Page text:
Mexicans blocked border crossings, thronged city streets and shunned US-owned stores and restaurant chains in "A Day Without Gringos," supporting rallies across the US demanding immigration reform.
The spillover effect from protests and boycotts in the US was tough to measure south of the border on Monday because May 1 is a holiday that closes schools, as well as many businesses and offices.
But major US chains like Wal-Mart, McDonald's and Burger King were open -- and, while some locals stayed way, they were far from deserted in Mexico City.
Shopping at Wal-Mart, 28-year-old salesman Juan Ortiz said he supported legalizing migrants, but didn't think it was practical to boycott US goods.
"You have to buy what is least expensive here, and I have to buy things for my family," he said.
In the border city of Tijuana, across from San Diego, about 400 boycott supporters blocked half the access lanes to an international bridge to discourage Mexicans from crossing into the US to shop.
In another border city, Nuevo Laredo, protesters blocked a bridge over the Rio Grande into Texas for a few hours.
Far more visible, however, were the protests of thousands of unionized workers, who dedicated annual May 1 marches to immigration, carrying banners that read "Total Support for Migrants."
"Legalization for all migrants. We are going for the legalization of all in the US," said marcher Ada Omana, who lives in Chicago and serves as migrant-affairs secretary for the leftist Democratic Revolution Party.
"Legalization is not a prize, it's a recognition of our work," she said.
The protests coincided with a "Day Without Immigrants" in the US, where hundreds of thousands of mostly Hispanic immigrants skipped work and took to the streets.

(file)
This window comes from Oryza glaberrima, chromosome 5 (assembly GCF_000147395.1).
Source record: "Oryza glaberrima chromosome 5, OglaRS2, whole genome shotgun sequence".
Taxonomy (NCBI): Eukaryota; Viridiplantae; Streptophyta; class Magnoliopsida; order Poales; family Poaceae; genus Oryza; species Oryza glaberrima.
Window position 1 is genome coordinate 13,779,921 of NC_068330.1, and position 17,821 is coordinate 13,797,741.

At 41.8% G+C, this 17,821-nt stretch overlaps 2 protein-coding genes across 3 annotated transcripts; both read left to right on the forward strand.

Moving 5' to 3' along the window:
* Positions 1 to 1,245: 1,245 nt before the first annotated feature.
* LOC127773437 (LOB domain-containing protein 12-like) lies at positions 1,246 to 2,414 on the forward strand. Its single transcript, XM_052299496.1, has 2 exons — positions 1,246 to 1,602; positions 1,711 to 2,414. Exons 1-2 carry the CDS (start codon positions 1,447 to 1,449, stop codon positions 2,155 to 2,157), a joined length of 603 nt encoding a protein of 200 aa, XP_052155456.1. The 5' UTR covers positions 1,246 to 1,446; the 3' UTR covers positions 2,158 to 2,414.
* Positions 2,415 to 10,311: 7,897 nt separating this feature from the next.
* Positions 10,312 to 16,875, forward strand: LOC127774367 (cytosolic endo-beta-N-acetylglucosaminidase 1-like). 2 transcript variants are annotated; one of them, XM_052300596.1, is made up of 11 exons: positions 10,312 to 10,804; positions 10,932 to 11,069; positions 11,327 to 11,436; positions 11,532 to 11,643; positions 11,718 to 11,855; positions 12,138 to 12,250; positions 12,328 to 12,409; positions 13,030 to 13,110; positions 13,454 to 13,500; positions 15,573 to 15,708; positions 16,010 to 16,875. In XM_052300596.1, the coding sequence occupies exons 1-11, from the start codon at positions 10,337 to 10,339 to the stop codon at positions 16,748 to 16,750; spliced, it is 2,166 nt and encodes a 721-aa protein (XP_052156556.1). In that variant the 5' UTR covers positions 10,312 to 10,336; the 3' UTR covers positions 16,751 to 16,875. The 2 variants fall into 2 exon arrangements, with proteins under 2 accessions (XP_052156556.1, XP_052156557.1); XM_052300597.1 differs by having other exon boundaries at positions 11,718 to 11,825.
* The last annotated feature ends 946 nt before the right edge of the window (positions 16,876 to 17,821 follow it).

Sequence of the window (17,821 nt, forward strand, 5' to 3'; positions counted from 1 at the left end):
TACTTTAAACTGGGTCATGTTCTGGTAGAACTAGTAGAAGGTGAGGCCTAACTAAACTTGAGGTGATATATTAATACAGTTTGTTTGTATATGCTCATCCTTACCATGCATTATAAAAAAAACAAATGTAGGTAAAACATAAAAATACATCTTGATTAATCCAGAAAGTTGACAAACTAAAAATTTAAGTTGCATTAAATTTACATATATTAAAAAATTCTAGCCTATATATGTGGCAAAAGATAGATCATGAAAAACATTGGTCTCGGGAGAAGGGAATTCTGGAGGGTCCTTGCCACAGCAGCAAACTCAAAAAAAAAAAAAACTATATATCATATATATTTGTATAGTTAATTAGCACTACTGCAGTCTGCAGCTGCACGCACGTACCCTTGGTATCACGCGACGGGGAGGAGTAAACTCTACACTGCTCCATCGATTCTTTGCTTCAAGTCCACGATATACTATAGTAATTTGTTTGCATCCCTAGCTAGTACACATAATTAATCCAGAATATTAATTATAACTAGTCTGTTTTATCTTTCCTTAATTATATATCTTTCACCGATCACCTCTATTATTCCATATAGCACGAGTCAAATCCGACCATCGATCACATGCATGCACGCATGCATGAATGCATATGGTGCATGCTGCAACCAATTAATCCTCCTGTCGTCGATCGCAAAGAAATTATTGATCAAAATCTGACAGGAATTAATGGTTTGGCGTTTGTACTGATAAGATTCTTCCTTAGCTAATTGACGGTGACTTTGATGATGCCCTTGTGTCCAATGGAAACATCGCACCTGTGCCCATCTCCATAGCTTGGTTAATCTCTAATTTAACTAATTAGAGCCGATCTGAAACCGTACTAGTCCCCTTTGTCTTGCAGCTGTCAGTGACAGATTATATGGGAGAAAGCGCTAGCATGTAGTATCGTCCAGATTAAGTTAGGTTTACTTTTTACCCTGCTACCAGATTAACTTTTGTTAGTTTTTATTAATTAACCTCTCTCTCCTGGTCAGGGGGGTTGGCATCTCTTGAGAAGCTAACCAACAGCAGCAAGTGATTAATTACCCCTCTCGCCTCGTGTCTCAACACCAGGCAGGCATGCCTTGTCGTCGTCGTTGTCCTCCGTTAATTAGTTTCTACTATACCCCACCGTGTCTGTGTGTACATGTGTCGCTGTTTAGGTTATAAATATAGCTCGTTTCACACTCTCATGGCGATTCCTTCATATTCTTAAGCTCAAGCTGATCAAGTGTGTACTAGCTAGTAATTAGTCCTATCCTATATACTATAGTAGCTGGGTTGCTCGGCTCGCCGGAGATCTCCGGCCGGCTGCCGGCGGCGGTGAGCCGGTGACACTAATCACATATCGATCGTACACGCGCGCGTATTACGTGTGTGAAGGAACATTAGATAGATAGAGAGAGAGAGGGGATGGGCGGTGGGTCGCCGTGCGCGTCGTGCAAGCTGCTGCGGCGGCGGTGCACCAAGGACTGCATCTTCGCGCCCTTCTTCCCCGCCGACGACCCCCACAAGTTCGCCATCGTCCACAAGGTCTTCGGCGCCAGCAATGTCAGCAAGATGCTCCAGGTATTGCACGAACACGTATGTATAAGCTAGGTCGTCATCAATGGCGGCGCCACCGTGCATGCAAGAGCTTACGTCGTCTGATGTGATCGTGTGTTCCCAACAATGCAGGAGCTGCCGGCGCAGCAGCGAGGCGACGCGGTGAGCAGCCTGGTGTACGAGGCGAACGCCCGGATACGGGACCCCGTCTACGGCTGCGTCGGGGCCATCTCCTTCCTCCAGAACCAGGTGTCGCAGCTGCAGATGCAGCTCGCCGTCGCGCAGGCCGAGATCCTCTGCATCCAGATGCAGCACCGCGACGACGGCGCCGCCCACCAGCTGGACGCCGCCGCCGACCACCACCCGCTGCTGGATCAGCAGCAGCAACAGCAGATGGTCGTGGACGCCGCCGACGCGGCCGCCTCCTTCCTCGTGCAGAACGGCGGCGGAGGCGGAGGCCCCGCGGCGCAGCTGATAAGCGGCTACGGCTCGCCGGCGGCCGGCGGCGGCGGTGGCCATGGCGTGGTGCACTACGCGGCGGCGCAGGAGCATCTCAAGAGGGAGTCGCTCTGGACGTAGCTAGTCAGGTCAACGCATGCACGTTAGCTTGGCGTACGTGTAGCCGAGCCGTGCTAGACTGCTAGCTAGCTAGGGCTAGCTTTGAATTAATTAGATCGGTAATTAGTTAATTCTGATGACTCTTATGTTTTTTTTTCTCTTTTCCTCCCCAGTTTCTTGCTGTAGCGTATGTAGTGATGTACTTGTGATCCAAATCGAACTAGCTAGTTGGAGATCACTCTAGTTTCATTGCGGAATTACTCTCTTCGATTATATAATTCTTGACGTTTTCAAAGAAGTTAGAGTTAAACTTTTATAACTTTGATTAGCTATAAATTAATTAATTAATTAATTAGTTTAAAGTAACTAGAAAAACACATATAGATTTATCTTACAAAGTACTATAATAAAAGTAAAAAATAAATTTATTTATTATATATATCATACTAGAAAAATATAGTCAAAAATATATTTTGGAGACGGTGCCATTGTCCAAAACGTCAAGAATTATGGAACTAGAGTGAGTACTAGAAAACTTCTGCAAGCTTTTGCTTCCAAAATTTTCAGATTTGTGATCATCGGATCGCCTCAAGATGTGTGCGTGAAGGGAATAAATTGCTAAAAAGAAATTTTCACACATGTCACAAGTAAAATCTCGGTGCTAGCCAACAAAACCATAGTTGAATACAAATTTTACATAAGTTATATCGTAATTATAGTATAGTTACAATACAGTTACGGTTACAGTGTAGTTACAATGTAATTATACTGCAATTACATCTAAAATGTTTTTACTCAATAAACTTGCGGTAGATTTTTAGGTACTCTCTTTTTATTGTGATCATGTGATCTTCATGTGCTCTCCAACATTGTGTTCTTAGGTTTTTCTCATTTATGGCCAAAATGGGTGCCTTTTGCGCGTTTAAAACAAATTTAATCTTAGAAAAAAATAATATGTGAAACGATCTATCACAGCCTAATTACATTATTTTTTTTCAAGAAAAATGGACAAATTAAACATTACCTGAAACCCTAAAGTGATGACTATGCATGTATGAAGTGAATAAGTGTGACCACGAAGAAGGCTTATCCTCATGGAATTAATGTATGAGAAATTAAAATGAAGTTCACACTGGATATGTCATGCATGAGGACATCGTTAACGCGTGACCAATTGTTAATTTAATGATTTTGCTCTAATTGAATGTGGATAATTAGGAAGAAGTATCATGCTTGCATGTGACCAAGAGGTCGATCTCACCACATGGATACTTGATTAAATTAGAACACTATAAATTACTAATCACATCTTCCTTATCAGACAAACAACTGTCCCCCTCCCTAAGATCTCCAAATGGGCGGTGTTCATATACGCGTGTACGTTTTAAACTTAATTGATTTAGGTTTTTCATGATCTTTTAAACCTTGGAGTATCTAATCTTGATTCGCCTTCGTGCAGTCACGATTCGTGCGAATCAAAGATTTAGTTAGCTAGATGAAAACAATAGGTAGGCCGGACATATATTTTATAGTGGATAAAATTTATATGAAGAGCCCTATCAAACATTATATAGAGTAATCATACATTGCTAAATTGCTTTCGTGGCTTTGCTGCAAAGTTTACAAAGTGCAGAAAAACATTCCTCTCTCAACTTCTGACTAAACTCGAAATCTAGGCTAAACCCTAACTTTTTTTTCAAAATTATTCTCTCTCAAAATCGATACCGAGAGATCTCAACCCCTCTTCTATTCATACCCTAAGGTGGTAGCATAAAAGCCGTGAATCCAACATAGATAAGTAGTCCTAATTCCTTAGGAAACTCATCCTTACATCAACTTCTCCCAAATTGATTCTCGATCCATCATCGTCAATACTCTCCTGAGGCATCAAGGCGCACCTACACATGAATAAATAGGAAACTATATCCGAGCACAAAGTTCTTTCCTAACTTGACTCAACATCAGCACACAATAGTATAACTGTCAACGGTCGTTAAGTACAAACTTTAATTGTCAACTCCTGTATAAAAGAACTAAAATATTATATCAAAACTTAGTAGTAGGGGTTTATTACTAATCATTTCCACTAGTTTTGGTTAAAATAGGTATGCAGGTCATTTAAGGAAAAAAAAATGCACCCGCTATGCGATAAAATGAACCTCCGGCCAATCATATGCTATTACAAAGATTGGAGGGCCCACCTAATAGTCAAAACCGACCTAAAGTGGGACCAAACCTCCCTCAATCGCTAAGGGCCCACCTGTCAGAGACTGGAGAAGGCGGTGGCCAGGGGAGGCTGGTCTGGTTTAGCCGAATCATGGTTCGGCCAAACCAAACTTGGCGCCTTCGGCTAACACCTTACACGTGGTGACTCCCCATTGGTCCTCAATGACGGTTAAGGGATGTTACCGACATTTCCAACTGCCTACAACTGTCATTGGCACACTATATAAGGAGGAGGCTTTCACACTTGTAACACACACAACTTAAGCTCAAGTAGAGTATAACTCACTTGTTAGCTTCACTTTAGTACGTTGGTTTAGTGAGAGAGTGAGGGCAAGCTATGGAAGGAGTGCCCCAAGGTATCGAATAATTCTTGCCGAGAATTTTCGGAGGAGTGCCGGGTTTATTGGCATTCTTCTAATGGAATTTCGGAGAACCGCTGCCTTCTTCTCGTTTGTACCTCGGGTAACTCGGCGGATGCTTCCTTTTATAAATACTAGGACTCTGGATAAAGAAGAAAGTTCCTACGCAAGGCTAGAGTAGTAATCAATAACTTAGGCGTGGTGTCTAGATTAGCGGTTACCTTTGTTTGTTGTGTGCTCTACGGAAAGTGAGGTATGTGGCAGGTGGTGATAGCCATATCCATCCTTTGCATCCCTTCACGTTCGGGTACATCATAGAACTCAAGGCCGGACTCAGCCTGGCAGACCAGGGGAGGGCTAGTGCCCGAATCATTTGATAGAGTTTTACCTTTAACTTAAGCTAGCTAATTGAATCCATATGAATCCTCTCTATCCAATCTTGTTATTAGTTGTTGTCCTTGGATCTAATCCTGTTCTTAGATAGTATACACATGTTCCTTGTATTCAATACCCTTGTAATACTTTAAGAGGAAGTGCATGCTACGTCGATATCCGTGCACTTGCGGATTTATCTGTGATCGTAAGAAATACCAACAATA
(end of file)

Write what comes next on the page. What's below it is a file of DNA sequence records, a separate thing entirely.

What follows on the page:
Some in Mexico saw the marches as the beginning of a new, cross-border Latino movement.
"This is a great revolution of the bronze race, the brown race," Marti Batres, Democratic Revolution's Mexico City director, told a rally. "Our nation goes beyond the Rio Bravo [Rio Grande]," he said, noting that half of Mexico's territory became the western US.
Masked Zapatista rebel leader Subcomandante Marcos told a rally of about 2,000 supporters outside the US Embassy that immigrants in the US are "fighting in the belly of the beast."
"As Zapatistas, we support the boycott of all the US products that have proliferated in Mexico," he said, vowing to "expel from our land all the rich and powerful ... including, of course, US capitalists."
The Zapatistas led a brief armed uprising in 1994 in the southern state of Chiapas to demand greater Indian rights, and have since been locked in an uneasy truce with the government.
Federal officials tried to distance themselves from the events. Still, Roberto Madrazo, one of three major candidates vying to replace outgoing President Vicente Fox in elections July 2, promised not to buy any product with US roots.
At least a half-dozen state governors also endorsed the boycott of US companies.
Pro-immigration rallies were also held throughout Central America. In Honduras, union members boycotted US soft drinks and fast food.
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